Lenten Symbols, 2012
Designed and constructed by Doug Scott

Each symbol brings to mind the promise in the scriptures for the Sundays of Lent.

 

 

    

    We are a covenant people. A covenant is an agreement between two parties in which both agree to do certain things. God made a covenant with Noah and his family and promised that life would be cherished and that all life would be protected.

    As a sign of this covenant, God set a rainbow in the sky as a promise that all life would be cherished. In many cultures and traditions, a rainbow is a symbol of hope, of new life, and of new life beginning again. This symbol, which will be part of a growing cairn of symbols, reminds us that life is precious and that God is about creating new life in us.

          

    God made a number of covenants with people who have become our ancestors in faith. God called Abraham and Sarah from their homeland to live in a new land, the Land of Milk and Honey.

    Sarah and Abraham were not called that in the beginning; they were known as Sarai and Abram. Sarai and Sarah both mean princess, and the change in name signifies a change in life, that of bearing a child. Abram means "exalted ancestor" and Abraham means "ancestor of a multitude." Sarah and Abraham were to be ancestors of as many people as there are stars in the heavens.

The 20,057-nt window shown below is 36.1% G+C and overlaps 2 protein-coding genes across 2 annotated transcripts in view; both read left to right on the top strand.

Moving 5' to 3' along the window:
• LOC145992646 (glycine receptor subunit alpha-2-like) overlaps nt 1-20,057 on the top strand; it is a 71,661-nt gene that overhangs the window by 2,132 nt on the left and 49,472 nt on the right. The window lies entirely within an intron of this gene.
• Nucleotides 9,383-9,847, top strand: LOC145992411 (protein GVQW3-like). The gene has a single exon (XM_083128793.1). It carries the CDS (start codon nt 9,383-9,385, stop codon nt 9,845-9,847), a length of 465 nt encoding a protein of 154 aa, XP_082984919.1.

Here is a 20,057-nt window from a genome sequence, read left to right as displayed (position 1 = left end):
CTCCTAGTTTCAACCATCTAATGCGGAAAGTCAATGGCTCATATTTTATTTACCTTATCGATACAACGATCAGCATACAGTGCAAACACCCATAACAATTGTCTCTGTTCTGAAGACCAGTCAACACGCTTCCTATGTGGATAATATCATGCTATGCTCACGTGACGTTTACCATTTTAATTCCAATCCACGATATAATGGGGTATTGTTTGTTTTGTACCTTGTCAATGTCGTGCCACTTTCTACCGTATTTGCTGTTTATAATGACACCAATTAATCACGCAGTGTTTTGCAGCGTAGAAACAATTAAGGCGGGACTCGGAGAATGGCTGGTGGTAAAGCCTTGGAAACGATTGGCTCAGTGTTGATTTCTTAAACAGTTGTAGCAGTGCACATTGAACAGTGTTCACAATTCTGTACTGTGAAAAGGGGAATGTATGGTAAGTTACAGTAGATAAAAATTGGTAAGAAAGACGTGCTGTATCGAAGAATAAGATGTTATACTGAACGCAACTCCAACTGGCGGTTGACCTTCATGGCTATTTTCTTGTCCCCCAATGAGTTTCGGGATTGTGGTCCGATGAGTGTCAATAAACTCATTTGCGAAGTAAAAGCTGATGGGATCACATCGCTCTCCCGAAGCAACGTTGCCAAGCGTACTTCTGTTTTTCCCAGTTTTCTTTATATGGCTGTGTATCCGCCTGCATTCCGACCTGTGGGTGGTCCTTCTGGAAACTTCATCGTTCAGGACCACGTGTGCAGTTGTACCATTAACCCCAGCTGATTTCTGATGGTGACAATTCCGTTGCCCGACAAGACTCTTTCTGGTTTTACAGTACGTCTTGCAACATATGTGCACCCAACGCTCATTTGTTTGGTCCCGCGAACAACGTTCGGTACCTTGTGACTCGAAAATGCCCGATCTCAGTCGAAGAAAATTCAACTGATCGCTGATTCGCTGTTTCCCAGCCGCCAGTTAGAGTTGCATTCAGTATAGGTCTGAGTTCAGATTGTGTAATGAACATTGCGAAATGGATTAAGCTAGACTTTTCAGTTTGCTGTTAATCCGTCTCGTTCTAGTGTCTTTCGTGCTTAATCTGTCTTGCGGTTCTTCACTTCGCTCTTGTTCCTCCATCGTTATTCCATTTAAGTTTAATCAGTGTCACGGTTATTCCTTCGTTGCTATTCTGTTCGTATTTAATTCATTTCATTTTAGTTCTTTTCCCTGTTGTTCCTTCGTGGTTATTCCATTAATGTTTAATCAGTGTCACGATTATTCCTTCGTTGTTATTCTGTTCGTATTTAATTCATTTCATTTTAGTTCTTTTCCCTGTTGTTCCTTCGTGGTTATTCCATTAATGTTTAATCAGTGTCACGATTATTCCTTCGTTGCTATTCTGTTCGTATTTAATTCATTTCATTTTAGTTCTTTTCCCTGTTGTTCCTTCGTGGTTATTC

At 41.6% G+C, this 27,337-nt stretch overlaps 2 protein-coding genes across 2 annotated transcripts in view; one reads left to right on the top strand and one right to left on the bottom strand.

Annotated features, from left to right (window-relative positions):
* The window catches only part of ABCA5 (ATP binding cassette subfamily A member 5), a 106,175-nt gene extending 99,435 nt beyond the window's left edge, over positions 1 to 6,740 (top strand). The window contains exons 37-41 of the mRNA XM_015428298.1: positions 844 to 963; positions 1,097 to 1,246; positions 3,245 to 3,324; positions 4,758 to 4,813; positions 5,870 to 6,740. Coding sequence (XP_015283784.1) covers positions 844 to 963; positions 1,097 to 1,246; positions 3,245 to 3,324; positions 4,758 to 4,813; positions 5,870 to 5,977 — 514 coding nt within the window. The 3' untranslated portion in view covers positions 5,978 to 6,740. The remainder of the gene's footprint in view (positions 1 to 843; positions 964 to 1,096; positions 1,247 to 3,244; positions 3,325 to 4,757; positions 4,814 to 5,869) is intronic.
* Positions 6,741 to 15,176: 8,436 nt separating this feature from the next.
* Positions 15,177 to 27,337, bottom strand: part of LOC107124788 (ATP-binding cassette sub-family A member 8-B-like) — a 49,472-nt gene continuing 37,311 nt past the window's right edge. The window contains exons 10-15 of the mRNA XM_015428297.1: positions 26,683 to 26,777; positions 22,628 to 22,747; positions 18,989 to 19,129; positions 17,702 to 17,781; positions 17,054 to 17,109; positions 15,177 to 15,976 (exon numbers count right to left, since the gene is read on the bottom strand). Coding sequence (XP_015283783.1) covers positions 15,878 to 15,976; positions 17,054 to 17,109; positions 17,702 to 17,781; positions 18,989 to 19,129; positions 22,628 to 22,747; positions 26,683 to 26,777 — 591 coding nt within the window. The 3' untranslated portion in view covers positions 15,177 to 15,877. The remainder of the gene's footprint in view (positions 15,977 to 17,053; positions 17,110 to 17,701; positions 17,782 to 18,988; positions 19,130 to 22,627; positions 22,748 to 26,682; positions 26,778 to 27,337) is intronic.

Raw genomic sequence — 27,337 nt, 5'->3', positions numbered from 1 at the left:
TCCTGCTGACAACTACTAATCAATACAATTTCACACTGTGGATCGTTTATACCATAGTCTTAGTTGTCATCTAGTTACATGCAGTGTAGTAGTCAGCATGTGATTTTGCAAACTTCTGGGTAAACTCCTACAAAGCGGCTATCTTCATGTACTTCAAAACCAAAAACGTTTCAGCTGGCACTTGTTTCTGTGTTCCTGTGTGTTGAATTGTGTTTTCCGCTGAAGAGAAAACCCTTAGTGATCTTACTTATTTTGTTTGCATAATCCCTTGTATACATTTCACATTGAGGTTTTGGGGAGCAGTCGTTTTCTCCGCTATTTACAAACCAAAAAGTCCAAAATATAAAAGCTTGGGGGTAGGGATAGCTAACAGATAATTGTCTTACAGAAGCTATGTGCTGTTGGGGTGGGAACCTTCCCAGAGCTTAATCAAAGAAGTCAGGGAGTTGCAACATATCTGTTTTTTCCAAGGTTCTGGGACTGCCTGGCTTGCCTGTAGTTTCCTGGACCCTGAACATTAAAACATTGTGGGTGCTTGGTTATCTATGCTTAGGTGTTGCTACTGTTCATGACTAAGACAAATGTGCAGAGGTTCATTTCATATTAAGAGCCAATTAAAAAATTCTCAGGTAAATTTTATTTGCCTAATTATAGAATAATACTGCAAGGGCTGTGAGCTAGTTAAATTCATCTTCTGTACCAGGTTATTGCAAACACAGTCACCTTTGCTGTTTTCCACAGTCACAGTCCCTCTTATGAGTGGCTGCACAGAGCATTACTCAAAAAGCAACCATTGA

As a covenant people made new in Christ, we inherit the gifts of our ancestors in faith, our Jewish brothers and sisters. While we don't live the Torah, it forms the basis of how we live the gospel.

    As covenant people, the Jews were given the Torah, the living law, which was to guide them in neighbourly love. God wrote a summary of these laws on stone tablets. It was God's hope that people would live with integrity and hope in welcoming the stranger, in being neighbourly with others in the community. We present these stone tablets as a sign of the covenant love in which God invites us to live.

     

    The Apostle Paul, from whom we have many letters in our Christian Scriptures, is one of the prominent leaders of the early Christian Church. He founded congregations around the Mediterranean world and was important in the development of what we believe.

    As covenant people, Paul taught that God's grace upholds us and opens us to God's expansive love. Paul confirmed what we read from the Gospel of John,"For God so loved the world, that God gave the Only Begotten One." This symbol reminds us of God's love not just for our world, but for the whole universe.

     

    Many spiritual paths speak of the constant cycle of life, death and rebirth. Jesus spoke of this path as well. In our own lives, we die to self many times, and rise to new life as new creations. Jesus used the analogy of placing a seed of wheat in the ground, which then goes through a form of death, to be reborn as a wheat plant.

    This wheat reminds us of the cycle of new life that is constantly at work around us and within us. Our calling is to trust in this regenerative process and to be agents of new life in our living and in our working, in our praying and in our actions. As we celebrate our community of faith life today,may God bless us in this life of the Spirit.